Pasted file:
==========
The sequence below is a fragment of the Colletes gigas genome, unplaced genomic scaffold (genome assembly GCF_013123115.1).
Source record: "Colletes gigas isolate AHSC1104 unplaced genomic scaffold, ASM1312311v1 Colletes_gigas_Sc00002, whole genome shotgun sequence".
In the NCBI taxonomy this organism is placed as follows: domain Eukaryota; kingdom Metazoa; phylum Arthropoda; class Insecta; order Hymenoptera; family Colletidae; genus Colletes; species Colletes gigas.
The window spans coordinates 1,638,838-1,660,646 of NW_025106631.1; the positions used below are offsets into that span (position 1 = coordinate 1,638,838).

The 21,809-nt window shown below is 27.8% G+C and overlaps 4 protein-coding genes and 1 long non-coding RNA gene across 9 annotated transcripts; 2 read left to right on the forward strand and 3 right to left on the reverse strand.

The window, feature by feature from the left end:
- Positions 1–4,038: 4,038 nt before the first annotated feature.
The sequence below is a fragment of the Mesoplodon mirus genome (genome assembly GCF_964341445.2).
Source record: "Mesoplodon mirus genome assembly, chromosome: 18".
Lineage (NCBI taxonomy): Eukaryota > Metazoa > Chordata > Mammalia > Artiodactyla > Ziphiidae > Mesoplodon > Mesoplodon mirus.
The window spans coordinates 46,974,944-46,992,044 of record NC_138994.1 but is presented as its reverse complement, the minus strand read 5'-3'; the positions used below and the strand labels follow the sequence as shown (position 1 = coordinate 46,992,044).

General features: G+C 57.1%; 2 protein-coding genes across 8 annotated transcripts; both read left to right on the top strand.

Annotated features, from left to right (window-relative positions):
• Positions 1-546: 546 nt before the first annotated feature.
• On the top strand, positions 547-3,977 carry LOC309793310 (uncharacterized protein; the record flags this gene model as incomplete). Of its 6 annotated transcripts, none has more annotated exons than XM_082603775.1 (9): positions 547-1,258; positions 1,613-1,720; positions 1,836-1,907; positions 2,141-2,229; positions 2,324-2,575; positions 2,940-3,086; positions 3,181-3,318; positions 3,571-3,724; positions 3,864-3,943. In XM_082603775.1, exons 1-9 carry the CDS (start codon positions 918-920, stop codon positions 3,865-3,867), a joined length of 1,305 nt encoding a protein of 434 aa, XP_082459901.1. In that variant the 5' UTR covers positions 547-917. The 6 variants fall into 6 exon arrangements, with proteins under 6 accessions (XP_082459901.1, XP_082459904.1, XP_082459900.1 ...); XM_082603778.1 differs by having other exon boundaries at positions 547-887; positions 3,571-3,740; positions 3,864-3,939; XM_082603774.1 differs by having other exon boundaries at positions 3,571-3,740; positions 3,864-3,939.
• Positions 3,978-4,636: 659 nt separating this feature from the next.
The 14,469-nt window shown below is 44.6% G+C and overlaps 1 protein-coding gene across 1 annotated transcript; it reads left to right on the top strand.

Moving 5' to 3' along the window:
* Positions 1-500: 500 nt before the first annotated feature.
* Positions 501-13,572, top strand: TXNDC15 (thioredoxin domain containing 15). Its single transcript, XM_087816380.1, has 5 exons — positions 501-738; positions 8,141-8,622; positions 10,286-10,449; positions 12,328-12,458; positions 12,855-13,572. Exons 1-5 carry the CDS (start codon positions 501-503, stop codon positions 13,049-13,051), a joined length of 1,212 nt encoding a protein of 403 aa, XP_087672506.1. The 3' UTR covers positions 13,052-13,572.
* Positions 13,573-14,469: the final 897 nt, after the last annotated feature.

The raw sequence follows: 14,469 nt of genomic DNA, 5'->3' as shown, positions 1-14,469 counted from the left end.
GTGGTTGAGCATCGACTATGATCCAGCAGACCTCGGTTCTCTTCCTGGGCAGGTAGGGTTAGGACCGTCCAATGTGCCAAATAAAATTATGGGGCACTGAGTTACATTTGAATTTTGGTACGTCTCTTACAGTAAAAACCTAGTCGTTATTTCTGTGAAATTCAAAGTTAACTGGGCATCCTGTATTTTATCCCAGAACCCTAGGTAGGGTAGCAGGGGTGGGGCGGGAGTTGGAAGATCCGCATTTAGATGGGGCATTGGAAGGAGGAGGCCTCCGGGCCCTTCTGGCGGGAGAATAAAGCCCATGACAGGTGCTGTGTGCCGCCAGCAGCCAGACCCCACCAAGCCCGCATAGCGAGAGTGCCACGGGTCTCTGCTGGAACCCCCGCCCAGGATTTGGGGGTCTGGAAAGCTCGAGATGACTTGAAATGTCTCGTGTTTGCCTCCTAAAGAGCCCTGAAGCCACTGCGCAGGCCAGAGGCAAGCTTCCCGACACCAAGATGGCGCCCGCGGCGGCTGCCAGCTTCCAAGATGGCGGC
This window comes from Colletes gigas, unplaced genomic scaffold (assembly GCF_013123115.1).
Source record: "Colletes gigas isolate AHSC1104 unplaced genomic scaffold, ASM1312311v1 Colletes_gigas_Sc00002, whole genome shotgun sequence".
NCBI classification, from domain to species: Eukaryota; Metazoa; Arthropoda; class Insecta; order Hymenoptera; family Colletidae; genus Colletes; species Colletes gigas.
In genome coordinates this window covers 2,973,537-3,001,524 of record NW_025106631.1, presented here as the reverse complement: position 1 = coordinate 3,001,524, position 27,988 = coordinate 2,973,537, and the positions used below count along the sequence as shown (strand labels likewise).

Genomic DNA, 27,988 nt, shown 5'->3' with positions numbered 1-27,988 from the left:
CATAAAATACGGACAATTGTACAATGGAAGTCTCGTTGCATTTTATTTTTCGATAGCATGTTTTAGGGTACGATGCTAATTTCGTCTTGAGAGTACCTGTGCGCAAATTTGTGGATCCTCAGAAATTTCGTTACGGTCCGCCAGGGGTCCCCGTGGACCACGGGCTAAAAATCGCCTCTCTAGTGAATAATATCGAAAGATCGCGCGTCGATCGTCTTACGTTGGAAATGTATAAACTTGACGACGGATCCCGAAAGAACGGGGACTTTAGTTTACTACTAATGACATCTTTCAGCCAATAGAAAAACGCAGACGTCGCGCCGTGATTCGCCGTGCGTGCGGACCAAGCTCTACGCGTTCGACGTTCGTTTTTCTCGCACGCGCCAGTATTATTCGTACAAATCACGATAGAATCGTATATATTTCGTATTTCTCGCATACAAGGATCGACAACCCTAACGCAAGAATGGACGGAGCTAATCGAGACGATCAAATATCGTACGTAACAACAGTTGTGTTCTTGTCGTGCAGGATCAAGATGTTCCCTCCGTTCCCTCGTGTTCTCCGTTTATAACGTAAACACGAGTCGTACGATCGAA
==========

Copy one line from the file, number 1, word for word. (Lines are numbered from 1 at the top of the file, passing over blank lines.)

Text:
The sequence below is a fragment of the Colletes gigas genome, unplaced genomic scaffold (genome assembly GCF_013123115.1).